Creating A Thinking School

August 25, 2017 - 5 minutes read

As we launch a new school year, it is my hope that it is one full of joyful learning. The West Bay staff enthusiastically looks forward to welcoming students back to school. September is a time to start discovering the passions that lie within each learner and what curiosities await exploration. Throughout the year we want students to be active participants in their learning.

I continue to be mindful of how best we should and could be preparing our students to be productive citizens, ones who can successfully secure jobs of the future. I believe that elementary school is an important leg of an individual’s learning journey where attitudes are shaped, the love of learning is fostered and the vital skills and competencies needed to be successful in our world are developed.  Certainly we owe it to our students to keep the end in mind.

In a recent blog post I shared how our school direction for the next three years will focus on developing students’ critical thinking competency.  This is one of the three interrelated core competencies identified in the BC Curriculum. I look forward to many professional development opportunities, conversations and student learning that will enhance critical thinking at West Bay.

In order to foster critical thinking, we must have a common understanding of what it means to be a critical thinker.  According to Gini-Newman and Case in their book Creating Thinking Classrooms, critical thinking entails looking at the merits and shortcomings of things in order to make thoughtful judgments. The authors also note, “a trait of a good thinker is an ongoing attitude of self-reflection. Teaching students to think critically includes getting them to question why they disagree with the opinions of others and it does not mean teaching them to discount the opinions of others.” When teaching students the skills involved in critical thinking our hope is that they are able to successfully transfer these skills to other contexts.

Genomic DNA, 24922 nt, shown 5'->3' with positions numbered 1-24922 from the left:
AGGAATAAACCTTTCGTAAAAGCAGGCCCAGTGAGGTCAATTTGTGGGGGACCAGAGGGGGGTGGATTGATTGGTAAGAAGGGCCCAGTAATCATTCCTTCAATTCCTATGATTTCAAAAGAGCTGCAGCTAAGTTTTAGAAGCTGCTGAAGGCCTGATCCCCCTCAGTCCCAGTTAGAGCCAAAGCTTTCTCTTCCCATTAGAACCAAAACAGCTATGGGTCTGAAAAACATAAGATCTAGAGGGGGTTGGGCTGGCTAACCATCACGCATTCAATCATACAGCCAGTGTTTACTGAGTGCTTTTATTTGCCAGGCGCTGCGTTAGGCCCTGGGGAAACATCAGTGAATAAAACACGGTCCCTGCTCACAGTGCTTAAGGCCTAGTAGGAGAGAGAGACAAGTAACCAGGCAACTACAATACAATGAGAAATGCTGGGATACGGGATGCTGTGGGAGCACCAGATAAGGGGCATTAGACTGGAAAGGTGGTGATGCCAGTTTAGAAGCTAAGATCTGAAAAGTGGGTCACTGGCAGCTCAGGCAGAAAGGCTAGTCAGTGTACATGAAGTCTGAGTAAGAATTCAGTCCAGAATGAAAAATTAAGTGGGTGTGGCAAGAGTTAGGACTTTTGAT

The new Applied Design, Skills and Technologies (ADST) curriculum affords students the opportunity to apply critical thinking skills when they are developing, designing, analyzing, and critiquing products and information. We look forward to the new learning space on the stage which will be devoted to exploration and hands-on designing and making. Students will have ongoing opportunities to engage in activities that cultivate thoughtful thinking. Pictured below is District Robotics Teacher Todd Ablett, sharing how robots are being used in our world today.

Over the last five years I have been intrigued to learn what researchers and experts have identified as skills needed for jobs of the future. Education expert Tony Wagner investigated the education sector, interviewed industry leaders and studied the global workforce in order to identify seven survival skills of the future. Critical thinking and problem-solving skills topped the list. In order for companies to compete in the new global economy, they need workers to “think about how to continuously improve their products, processes, or services”.  Executives repeatedly told Wagner that the heart of critical thinking and problem-solving skills is the ability to ask the right questions.  Access Wagner’s article here.

In only a few years the skills considered important today will likely change. The chart below extracted from the World Economic Forum report, The Future of Jobs, reinforces the importance of students learning how to be critical thinkers. Both complex problem-solving and critical thinking are forecast to be at the top of the chart in 2020.

“Education must enable one to sift and weigh evidence, to discern the true from the false, the real from the unreal, and the facts from the fiction. The function of education, therefore, is to teach one to think intensively and to think critically.”     (Martin Luther King, Jr.)

This year my hope is that we continue to build upon the fine work teachers have already been doing to create a ‘thinking school’, one in which students embrace and view critical challenges as meaningful learning opportunities. In response to our changing world, Gini-Newman and Case encourage schools to instill thinking as the fundamental orientation to teaching and learning. I am confident we are on track with our critical thinking focus and heading in not only an exciting direction, but one that is relevant and much needed in our evolving world.